The farmer has gone off for the afternoon to finish his 'muck-spreading' activities; there is a gentle rain falling at the moment which will help it to soak into the ground and then, with any luck, the fields will 'green up' again and second crop silage will begin to grow.
Last year was a good year for indoor feeding of cattle so many farmers have silage left from then. Some years, when the weather is really bad, most of them run out and everyone is scouring all the farms for bits to buy here and there. This year some farmers won't even make second crop but let their cattle eat the grass off.
All a far cry from the old days when there was only one crop a year and that was hay - and that depended so much on the weather - the right amount of rain to make the grass grow, the right amount of sun to ripen the grass, and then fine weather (of the right kind - no heavy night time dews) to dry the laying grass and make it right for hay. Then the chore of piling it into the hay carts and pulling it back to the farm (I remember riding on top of hay when I was a child) and making a good, strong stack.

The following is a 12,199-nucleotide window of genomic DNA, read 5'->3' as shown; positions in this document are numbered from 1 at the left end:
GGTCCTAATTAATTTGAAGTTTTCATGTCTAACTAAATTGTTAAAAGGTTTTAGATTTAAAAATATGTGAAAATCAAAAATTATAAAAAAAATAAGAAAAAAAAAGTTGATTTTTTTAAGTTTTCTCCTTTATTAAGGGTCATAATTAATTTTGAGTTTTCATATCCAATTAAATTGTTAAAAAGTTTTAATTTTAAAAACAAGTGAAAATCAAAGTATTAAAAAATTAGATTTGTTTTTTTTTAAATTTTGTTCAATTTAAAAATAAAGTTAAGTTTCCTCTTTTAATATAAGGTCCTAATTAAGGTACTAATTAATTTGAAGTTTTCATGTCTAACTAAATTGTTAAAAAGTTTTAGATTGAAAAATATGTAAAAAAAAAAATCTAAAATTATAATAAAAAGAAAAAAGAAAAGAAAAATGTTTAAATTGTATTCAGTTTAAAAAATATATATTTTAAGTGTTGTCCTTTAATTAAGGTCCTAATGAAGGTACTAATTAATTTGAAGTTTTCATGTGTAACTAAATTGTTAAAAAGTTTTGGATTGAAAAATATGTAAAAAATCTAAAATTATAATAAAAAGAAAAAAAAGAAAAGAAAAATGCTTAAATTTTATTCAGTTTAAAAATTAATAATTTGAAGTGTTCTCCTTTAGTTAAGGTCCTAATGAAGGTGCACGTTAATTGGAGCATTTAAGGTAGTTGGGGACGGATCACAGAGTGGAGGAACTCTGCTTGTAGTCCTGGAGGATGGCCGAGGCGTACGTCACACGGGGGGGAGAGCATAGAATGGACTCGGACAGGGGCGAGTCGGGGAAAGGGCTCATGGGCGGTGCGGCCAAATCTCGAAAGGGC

Like our grand mothers would not believe the ease of washingday these days so our farmer grandfathers would not credit modern facilities. Here is a very poor photograph of the farmer and his father 'haymaking' around 1945 - sorry it's not a better photograph.